“The international shipping industry is willing to bear the high cost of installing compliant ballast water treatment systems in order to remove the risk of transferring marine pests through ballast water,” Nairn said.
There are estimates that the global maritime industry will spend upwards of USD75 billion on equipping their vessels with ballast water treatment systems. Depending on the size of the vessel, its ballast water capacity, and the type of treatment, estimates show that the cost of implementation of the treatment systems can range from USD500,000 to USD5 million per vessel with 40,000 ships to be equipped. This is in addition to other maintenance and operational costs.
Nairn said the national shipping association expected the reduced risk from implementing the convention would be recognised by the government through a reduction in international vessel arrival fees for biosecurity compliance.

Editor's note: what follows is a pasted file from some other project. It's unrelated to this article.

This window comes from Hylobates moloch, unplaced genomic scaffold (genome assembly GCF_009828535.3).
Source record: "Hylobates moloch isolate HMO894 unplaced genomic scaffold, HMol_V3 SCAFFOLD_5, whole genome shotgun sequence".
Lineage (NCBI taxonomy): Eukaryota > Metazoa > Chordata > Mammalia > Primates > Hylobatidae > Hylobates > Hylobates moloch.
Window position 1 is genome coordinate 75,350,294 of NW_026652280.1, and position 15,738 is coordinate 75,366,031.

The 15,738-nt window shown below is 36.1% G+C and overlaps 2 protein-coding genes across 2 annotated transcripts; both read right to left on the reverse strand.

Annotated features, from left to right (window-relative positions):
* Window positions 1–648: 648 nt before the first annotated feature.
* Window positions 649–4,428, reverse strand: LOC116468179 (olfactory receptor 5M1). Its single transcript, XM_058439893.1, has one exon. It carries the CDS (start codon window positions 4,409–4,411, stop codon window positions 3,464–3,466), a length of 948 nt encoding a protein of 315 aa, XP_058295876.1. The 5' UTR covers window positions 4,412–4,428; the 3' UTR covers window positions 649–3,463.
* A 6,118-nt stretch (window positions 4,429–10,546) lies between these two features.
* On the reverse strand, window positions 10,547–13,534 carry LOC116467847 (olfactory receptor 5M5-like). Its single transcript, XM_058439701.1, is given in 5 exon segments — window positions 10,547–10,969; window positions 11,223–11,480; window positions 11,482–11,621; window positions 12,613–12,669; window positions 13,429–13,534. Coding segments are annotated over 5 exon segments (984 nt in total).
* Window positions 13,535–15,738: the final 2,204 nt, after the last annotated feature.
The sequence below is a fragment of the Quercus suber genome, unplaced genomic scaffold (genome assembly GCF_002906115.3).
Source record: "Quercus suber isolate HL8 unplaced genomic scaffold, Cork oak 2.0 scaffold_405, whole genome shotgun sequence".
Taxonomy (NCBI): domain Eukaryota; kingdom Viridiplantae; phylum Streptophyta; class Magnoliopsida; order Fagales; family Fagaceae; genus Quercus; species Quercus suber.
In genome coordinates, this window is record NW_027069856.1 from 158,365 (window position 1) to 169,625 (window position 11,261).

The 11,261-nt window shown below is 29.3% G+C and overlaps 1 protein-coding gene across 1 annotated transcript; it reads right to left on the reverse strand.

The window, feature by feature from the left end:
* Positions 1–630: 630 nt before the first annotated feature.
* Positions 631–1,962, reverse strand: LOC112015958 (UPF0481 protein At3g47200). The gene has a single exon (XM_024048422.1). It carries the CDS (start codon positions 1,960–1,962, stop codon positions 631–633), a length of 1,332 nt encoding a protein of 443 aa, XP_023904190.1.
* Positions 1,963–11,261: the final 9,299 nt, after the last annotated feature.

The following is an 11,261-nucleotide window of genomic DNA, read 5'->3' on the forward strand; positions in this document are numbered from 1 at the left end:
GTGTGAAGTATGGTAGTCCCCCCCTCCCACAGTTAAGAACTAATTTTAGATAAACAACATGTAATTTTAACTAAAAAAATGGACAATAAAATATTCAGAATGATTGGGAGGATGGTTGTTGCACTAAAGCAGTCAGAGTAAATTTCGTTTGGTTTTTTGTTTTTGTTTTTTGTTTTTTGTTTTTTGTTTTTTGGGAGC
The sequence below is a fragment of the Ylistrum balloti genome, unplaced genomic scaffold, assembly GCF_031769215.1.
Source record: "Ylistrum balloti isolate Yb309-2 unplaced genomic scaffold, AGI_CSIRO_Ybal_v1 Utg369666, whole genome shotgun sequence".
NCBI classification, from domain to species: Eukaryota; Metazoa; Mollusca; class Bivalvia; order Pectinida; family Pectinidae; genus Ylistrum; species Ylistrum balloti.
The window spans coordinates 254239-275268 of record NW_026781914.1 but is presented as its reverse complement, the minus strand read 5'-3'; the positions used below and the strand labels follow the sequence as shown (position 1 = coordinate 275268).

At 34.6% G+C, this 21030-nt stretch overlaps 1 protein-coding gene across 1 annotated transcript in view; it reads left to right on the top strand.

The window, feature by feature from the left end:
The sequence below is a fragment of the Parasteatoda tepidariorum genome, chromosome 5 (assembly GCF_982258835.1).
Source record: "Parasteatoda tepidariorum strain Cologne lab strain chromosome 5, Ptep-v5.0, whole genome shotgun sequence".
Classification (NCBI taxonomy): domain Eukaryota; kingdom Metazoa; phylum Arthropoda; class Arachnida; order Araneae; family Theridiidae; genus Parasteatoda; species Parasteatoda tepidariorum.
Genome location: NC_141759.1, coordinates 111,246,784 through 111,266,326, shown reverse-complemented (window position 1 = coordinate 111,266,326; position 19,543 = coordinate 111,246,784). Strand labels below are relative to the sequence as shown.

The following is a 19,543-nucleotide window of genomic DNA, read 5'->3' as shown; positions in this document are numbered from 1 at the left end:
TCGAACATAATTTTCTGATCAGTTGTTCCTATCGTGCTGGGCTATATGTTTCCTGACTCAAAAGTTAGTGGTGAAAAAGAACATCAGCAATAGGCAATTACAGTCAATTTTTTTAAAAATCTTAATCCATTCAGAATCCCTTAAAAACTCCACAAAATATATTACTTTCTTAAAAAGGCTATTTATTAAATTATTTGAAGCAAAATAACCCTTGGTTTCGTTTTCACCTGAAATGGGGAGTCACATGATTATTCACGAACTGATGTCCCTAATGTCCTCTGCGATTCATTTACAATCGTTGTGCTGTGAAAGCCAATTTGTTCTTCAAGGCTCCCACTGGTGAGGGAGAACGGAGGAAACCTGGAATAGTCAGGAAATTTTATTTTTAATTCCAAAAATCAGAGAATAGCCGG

“This is another responsible action by international shipping to reduce the impact of shipping on the environment, and is consistent with the industry’s support for the IMO’s programme to reduce fuel sulphur limits and CO2 emissions from ships,” he said.
“Shipping is the most environmentally efficient means of long haul freight movement and we aim to keep it that way. It is essential that Australia maintains alignment with international norms so that ships can comply, as there are no boundary fences in the ocean,” he said.
Joyce said although Australia had regulated the use of ballast water on international vessels arriving in the country’s waters since 2001, there was no nationally consistent system for domestic voyages.